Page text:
As part of techUK’s SME Campaign Week, we wanted to look at the barriers that SMEs face in accessing the public sector market, and the fundamental part they play in the transformation and delivery of public services.
In August 2015, the Cabinet Office and the Crown Commercial Service announced with great fanfare an ambitious target that £1 in every £3 that the government spends will be with small businesses by 2020.
Matt Hancock, the Minister for the Cabinet Office, said: “This is such an amazing opportunity for the country’s diverse and innovative small businesses, and today I urge them to get stuck in. From computers to uniforms – there are so many opportunities for small businesses to work with us, and I want to see more of them providing value for money for the taxpayer and benefiting from our spending.”
From one perspective, a great deal has been achieved in seeking to meet this target. Many UK tech SMEs are capitalising in particular on the opportunities provided by the G-Cloud framework to compete on equal terms with larger suppliers, and being more agile and innovative than their larger counterparts, to provide greater value to the taxpayer. On the surface, this would appear an ideal win-win scenario.
Unfortunately, there is much anecdotal evidence that things are working out far less well for many SMEs. Key figures such as Baroness Lane-Fox, the architect of GDS, and Lord Maude, its greatest champion, have recently been outspoken about the state of the UK government’s digital transformation and reform agenda, indicating that something may well be amiss. A critical part of the reform agenda, exiting legacy IT contracts and breaking the cycle of big government contracts, was always going to be a massive challenge, despite the ambitious SME target. And Brexit has complicated matters, with the Financial Times recently reporting that “there are hundreds of contracts expiring this year that are being renewed because civil servants are too busy with Brexit to focus on new and better-value tenders.”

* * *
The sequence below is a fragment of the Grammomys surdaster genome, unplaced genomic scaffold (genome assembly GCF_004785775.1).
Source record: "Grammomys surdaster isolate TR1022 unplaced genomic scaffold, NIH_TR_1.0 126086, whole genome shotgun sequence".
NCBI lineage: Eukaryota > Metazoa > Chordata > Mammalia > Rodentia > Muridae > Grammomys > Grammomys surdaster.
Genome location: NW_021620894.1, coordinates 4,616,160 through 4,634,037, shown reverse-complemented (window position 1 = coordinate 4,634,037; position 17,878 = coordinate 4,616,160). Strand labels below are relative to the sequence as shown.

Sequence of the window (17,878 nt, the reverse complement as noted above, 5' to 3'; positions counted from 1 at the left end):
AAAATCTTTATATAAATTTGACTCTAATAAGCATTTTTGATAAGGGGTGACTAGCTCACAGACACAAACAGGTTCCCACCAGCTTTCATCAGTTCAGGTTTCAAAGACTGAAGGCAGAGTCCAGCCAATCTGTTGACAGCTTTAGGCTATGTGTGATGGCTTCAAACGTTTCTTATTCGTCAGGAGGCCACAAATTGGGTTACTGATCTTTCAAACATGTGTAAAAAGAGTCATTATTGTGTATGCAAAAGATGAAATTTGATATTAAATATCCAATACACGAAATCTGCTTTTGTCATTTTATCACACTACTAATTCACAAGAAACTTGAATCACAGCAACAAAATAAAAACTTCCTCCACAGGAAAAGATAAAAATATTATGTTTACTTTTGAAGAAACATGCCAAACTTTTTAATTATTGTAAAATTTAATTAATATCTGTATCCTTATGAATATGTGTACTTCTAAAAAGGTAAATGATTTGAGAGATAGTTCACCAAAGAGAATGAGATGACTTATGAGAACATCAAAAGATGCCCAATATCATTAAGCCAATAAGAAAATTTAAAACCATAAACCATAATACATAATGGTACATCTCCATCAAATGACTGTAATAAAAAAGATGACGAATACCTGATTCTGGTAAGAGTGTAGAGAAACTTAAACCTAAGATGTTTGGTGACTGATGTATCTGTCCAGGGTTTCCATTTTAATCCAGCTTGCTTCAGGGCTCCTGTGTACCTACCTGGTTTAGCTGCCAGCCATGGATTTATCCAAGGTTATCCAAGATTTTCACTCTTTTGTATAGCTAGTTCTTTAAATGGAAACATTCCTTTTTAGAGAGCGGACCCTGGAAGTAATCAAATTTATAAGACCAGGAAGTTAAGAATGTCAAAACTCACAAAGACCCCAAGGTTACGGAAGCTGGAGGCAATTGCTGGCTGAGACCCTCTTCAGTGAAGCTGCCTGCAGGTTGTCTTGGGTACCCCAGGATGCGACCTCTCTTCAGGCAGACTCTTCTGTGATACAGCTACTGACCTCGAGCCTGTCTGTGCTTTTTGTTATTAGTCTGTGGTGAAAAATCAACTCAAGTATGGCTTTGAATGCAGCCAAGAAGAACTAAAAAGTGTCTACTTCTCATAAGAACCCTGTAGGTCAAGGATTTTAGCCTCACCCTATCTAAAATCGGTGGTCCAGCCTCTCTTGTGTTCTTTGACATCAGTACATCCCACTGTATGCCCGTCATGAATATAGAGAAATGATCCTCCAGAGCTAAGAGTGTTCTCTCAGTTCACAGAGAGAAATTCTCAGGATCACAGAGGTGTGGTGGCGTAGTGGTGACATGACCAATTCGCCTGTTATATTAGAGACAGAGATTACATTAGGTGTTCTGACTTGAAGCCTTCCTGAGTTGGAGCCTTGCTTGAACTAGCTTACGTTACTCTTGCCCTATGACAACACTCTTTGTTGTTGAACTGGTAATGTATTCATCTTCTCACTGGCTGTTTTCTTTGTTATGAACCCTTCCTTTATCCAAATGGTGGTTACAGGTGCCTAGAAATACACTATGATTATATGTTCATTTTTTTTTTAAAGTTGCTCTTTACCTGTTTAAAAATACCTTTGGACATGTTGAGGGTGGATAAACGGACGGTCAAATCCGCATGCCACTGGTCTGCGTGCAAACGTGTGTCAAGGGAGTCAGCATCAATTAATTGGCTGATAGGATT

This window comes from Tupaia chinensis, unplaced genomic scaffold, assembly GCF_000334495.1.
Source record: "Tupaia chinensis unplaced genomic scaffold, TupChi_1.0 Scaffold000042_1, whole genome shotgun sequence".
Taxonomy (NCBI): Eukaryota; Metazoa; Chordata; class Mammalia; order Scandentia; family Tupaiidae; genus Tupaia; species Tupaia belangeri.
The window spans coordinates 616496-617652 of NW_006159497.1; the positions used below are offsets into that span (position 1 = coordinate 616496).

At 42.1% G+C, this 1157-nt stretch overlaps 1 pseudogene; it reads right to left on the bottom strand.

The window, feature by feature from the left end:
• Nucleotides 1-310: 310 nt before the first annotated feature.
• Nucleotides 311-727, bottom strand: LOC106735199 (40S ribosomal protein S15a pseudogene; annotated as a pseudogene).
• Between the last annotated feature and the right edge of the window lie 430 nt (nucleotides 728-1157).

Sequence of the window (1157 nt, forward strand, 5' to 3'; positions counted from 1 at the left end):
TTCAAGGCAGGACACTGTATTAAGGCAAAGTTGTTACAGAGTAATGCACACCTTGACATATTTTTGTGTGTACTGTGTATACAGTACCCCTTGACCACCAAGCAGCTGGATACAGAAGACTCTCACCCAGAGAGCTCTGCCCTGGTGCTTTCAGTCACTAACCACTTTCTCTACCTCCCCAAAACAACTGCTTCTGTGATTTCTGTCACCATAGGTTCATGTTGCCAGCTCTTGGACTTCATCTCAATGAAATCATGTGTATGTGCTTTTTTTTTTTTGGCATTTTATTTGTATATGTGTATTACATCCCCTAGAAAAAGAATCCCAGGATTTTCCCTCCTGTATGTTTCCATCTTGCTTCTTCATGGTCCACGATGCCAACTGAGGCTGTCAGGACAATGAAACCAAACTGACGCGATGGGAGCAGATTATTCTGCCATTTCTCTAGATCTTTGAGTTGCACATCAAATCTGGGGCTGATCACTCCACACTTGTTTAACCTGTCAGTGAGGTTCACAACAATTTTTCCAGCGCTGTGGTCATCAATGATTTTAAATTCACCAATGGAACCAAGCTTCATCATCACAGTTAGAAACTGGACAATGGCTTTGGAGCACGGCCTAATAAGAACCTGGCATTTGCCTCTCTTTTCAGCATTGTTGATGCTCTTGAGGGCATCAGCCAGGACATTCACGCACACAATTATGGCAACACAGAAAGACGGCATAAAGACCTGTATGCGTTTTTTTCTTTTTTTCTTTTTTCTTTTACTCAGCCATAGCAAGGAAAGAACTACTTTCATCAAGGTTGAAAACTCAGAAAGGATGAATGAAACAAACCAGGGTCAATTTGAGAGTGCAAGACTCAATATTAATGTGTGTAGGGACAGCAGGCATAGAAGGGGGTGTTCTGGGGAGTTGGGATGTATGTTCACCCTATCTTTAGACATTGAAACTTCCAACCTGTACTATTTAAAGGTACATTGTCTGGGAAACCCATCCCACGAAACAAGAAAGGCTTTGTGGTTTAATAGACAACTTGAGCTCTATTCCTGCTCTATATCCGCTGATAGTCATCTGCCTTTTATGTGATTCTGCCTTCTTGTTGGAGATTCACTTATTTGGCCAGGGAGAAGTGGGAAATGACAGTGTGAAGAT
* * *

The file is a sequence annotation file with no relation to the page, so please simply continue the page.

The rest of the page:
Where Next for SMEs?
Let us not forget that it is the SME’s agility and their ability to innovate and drive value that is the critical driver behind the SME agenda. As John Manzoni, Chief Executive of the Civil Service said at the time of the SME announcement: “Further opening up our marketplace to small businesses is good economic sense all round – making it easier for them to access and win government business opportunities, whilst encouraging increased competition and market innovation to deliver best value for the taxpayer.”
Let’s hope that they find a way to refocus on the SME agenda and fully capitalize the value that SME’s can provide.
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